Climate services can be seen as public goods. Due to their relatively high fixed costs, their development and implementation are likely to be financed by the public sector. As outlined by the Madrid Action Plan of the World Meteorological Organization, it is of high importance to quantify the benefits of such services to justify the required public investments especially in resource-constrained settings (6).
Valuation of CS consists of computing the economic benefits of climate information which arise through a risk-reduction mechanism. Specifically, reduction in exposure to adverse weather and climate events, as well as appropriate damage-control measures, are relevant for smallholder farmers whose productivity, yields and costs depend directly on air temperature, humidity and precipitation within a specific season.
With access to climate information, farmers can adapt and better plan their production process, taking into account past, current and future climate developments. Such information is especially valuable in the context of changing climatic conditions, including extreme hazards, such as droughts, floods, hurricanes, frosts, pests, etc., which are expected to become more severe in the future due to climate change. Better knowledge of climate conditions allows farmers to take appropriate adaptation, protection and prevention actions and thus avoid crop losses, reduce costs, improve productivity and yields contributing ultimately to income stability and socio-economic resilience.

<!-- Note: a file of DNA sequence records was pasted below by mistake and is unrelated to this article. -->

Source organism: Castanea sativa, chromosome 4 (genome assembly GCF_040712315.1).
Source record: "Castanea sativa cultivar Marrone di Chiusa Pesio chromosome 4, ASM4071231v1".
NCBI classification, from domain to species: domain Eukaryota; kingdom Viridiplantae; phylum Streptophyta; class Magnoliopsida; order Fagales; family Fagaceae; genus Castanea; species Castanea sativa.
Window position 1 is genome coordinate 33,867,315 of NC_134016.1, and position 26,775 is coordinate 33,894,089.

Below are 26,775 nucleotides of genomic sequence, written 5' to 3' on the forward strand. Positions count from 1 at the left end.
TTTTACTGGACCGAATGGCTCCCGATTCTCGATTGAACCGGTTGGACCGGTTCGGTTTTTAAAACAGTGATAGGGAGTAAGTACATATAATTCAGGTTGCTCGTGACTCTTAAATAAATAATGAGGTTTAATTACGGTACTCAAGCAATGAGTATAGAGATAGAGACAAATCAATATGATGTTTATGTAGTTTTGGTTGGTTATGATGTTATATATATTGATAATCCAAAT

CS to the aid of coffee farmers
Economic theory provides an array of tools to compute and evaluate benefits of CS (6). In a recent study (7) we propose a dynamic stochastic life-cycle model of a representative farmer whose crop is subject to adverse random climate shocks. Under this model, we assessed the welfare of a farmer with and without access to CS.
The focus of our study was on Peruvian coffee farmers exposed to outbreaks of coffee rust. This research was part of a CS implementation project conducted by the National Meteorological Services of Peru (Senamhi) and Switzerland (MeteoSwiss). In recent years, the spreading of the climate-sensitive fungus Hemelia vastarix, commonly known as coffee rust, has widely caused drops in yields in coffee producing regions of Central and South America threatening livelihoods of a large share of rural households. The adverse effects of coffee rust can be mitigated by a timely application of fungicides which is facilitated by access to climate information (8).